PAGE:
was extemporized from PowerPoint slides with embedded video clips
about white privilege.
2. Last week (Proper 5B) I suggested that a good translation for "parable" in Mark would be "riddle." This week, I'd like to suggest that the Parable of the Mustard Seed is a humorous riddle, if not a joke (link to sermon on this theme entitled "Parable Power"). Unfortunately, for the 20th century person, it fits into that joke-response category of, "I guess you had to be there." We don't get it. It does at least help to read Ezekiel 17 only minutes before, but we still tend to listen to scripture with our 'serious ears' on, so we probably miss the rather burlesque element of Jesus changing Ezekiel's metaphor for the kingdom of God from the mighty cedar tree to that greatest of all ... shrubs!
Moreover, this is the mustard shrub Jesus is talking about, so most of us modern city dwellers don't realize that this farmer is also sowing a weed into his garden (if we take Luke's "garden" over Mark's more vague "ground"). Now, if we'd change that to something like a man sowing dandelion seeds into his lawn, I think we'd finally realize that this is a joke.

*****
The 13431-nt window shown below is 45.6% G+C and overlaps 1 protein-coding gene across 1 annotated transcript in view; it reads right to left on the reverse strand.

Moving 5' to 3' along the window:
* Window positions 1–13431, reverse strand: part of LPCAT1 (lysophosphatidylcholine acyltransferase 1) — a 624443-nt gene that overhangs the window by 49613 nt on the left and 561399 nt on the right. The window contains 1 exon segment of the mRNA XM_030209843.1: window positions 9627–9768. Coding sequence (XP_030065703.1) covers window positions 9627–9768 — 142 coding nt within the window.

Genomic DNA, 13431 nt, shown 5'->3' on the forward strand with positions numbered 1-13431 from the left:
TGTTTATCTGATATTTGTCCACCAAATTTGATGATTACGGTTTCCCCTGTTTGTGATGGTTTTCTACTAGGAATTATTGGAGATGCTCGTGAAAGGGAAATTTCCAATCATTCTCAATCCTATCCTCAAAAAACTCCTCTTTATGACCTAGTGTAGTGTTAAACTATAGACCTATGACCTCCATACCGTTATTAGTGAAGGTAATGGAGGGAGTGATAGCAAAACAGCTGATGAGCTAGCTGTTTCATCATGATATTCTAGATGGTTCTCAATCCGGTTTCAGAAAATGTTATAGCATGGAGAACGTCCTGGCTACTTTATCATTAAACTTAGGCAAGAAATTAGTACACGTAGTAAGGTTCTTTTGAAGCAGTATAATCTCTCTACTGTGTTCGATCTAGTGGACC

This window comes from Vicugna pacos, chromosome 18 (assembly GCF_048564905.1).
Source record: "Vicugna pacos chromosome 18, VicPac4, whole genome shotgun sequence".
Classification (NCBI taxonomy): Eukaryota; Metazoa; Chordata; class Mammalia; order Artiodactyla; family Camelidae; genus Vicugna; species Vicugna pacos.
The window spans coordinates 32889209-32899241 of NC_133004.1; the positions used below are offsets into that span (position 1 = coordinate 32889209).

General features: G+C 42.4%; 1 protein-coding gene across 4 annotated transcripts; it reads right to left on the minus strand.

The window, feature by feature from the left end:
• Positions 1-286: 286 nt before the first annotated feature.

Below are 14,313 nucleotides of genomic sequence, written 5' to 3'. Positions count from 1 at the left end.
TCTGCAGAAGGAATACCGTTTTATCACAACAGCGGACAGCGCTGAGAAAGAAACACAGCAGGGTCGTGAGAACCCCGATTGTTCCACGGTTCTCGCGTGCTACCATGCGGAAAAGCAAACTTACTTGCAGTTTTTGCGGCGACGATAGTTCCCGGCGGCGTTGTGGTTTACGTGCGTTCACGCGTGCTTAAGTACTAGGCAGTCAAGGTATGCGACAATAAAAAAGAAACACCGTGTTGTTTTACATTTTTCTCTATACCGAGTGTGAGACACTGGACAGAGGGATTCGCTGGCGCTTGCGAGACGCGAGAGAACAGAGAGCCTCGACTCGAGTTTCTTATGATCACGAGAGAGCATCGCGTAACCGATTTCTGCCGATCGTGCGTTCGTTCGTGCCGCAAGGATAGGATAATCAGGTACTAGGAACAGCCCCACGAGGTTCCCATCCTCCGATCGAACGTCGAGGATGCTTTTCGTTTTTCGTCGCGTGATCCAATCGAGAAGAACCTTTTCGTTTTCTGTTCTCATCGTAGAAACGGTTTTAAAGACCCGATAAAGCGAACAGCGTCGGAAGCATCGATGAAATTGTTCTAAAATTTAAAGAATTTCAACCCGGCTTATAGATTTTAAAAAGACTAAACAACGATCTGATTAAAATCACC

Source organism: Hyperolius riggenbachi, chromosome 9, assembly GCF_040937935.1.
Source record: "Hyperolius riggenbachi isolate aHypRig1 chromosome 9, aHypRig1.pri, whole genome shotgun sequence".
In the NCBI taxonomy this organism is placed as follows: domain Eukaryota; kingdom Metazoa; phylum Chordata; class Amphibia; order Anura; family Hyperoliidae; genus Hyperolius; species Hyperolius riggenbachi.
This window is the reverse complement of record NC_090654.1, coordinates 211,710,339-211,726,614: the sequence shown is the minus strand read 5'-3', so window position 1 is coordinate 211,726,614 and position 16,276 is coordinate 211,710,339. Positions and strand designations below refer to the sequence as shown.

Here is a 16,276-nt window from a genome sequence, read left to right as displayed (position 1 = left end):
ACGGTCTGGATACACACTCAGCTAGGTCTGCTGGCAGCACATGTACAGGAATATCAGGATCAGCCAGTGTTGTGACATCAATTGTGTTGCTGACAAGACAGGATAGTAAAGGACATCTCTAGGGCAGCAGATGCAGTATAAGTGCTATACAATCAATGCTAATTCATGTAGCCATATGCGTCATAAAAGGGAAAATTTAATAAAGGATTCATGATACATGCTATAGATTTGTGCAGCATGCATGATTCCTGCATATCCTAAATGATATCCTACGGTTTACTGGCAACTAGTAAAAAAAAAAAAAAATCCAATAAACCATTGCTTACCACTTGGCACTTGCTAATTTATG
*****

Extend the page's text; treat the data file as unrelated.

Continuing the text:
It is a joke, of course, with a serious message behind it. But the vehicle of a joke is more gracious than that of a diatribe. These series of parables began with the Parable of Satan casting out Satan, last week's text, which is closer to a diatribe, though in riddle form it tends to be 'heard but not understood.' The issue at stake is to either live by the power of Satan, which is the power of accusation followed by casting out, or to live by the power of the Holy Spirit, which is the power of forgiveness (or to use St. Paul's word, reconciliation). The only unforgivable sin, then, is to not believe in the power of forgiveness; the only way to not be reconciled is to reject the offer of reconciliation.